It was just yesterday day I was sitting around talking about Colour Haze being added to Up in Smoke saying I hoped they had a follow-up to 2017’s In Her Garden (review here) out soon, and here we are. The record that they began putting to tape in April is called Life and will be out this Fall, of course through guitarist/vocalist Stefan Koglek‘s Elektrohasch Schallplatten imprint. It’s due out this Fall, which I’ll assume means either October or November sometime, and that’s fine by me. I especially like the part in the update below where Koglek refers to the process as being “especially delightful.” I want to hear what that sounds like.

They’ve also given some more details on the Live Vol. 2 release they announced this Spring and that will capture their performance from Duna Jam in 2007. That seems like it’ll be especially delightful as well.

Can’t wait to see them again in Norway. Their other confirmed dates are below, along with the promise of more to come and some of their set from Duna Jam this year. Dig it:

Colour-Haze-Duna-Live-2007

Elektrohasch 012 – Colour Haze – Life

The work on our new album is going ahead well and is especially delightful for us this time. We think this will become an exceptional record. More about that later. CD and download will be released in autumn. I can‘t say yet if vinyl can be pressed fast enough to be released until the end of the year. In march we will be on tour with the new album… and until then we play live:

28.09. Villingen-Schwenningen, Kulturzentrum Klosterhof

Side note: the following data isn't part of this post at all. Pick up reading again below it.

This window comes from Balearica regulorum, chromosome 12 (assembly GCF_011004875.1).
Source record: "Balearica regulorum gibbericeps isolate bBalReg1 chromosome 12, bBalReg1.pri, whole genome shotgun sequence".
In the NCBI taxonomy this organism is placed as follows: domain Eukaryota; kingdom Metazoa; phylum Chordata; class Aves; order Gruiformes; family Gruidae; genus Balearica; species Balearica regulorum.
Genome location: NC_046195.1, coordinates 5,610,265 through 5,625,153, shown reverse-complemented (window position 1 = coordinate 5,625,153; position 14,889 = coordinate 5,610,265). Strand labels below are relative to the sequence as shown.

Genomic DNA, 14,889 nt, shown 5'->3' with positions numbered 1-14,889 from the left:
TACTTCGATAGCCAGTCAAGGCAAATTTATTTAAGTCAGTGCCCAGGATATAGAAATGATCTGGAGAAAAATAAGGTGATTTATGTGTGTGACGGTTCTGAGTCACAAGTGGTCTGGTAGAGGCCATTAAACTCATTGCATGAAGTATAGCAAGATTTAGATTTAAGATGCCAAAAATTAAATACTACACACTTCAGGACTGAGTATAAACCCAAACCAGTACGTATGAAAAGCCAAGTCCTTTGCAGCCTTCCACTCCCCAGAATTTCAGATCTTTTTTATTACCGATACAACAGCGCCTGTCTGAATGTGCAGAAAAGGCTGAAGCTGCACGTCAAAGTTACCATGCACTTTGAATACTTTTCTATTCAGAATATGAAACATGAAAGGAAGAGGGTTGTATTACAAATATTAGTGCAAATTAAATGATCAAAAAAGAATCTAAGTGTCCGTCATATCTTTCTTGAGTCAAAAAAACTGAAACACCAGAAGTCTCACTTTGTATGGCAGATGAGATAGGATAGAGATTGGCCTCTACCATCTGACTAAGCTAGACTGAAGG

03.10. CH – Pratteln, Up In Smoke
05.10. NO – Oslo, Hostsabbat
09.10. Bonn, Harmonie, WDR Rockpalast
12.10. München, Feierwerk, Keep It Low
26.10. Berlin, Festsaal Kreuzberg, Rotor XXI

Elektrohasch 061 – Colour Haze -Live Vol. 2 – Duna Jam 2007

Recordings from our first Duna Jam in 2007 – parts of the legendary Tempel-concert and a wonderful session on the beach….

Now ready for preorder, will be delivered by mid of September. DLP in black 180gr. vinyl or handnumbered limited on 500 copies on yellow (beach-side) and blue (tempel-side) vinyl.

Double-CD and downloads coming soon….

http://colourhaze.de/
www.elektrohasch.de

Colour Haze, Live at Duna Jam 2019

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Quarterly Review: Nibiru, The Ditch and the Delta, Cyanna Mercury, Surya Kris Peters, Golden Bats, Blind Hen, The Black Wizards, Low Flying Hawks, Brother Sister Hex, Cold Insight

Posted in Reviews on September 28th, 2017 by JJ Koczan

the obelisk quarterly review

Ready for round three of the Fall 2017 Quarterly Review? I hope so, because it’s a doozy. Things get pretty weird and pretty rockin’ in this batch, and at the risk of being completely honest, I much prefer it that way. It’s a varied group — maybe the most diverse in terms of sound throughout the entire week, though there’s stiff competition still to come — and as we hit the 30th review, that brings us to the halfway point of the Quarterly Review itself, which if all keeps proceeding according to plan will wrap up on Monday with a grand total of 60 done. Let’s hope no pianos fall on my head between now and then, literally or figuratively. Onward.